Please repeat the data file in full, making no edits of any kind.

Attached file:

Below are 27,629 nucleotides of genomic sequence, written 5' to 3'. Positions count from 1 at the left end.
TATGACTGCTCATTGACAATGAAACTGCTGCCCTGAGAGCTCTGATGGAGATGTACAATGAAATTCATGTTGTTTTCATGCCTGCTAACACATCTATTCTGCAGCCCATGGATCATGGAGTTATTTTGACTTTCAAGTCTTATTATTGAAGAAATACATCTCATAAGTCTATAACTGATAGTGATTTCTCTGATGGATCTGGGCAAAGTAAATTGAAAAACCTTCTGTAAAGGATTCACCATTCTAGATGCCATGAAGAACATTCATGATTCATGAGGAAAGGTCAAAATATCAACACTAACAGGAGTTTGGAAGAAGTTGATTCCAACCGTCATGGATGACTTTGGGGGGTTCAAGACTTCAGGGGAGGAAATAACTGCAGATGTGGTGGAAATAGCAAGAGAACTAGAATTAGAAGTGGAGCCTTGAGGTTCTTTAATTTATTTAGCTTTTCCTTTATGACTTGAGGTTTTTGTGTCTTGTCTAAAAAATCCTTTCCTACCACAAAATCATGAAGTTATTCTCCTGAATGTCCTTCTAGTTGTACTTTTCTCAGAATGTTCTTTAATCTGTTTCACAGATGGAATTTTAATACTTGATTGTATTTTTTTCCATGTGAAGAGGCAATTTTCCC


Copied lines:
Below are 27,629 nucleotides of genomic sequence, written 5' to 3'. Positions count from 1 at the left end.
TATGACTGCTCATTGACAATGAAACTGCTGCCCTGAGAGCTCTGATGGAGATGTACAATGAAATTCATGTTGTTTTCATGCCTGCTAACACATCTATTCTGCAGCCCATGGATCATGGAGTTATTTTGACTTTCAAGTCTTATTATTGAAGAAATACATCTCATAAGTCTATAACTGATAGTGATTTCTCTGATGGATCTGGGCAAAGTAAATTGAAAAACCTTCTGTAAAGGATTCACCATTCTAGATGCCATGAAGAACATTCATGATTCATGAGGAAAGGTCAAAATATCAACACTAACAGGAGTTTGGAAGAAGTTGATTCCAACCGTCATGGATGACTTTGGGGGGTTCAAGACTTCAGGGGAGGAAATAACTGCAGATGTGGTGGAAATAGCAAGAGAACTAGAATTAGAAGTGGAGCCTTGAGGTTCTTTAATTTATTTAGCTTTTCCTTTATGACTTGAGGTTTTTGTGTCTTGTCTAAAAAATCCTTTCCTACCACAAAATCATGAAGTTATTCTCCTGAATGTCCTTCTAGTTGTACTTTTCTCAGAATGTTCTTTAATCTGTTTCACAGATGGAATTTTAATACTTGATTGTATTTTTTTCCATGTGAAGAGGCAATTTTCCC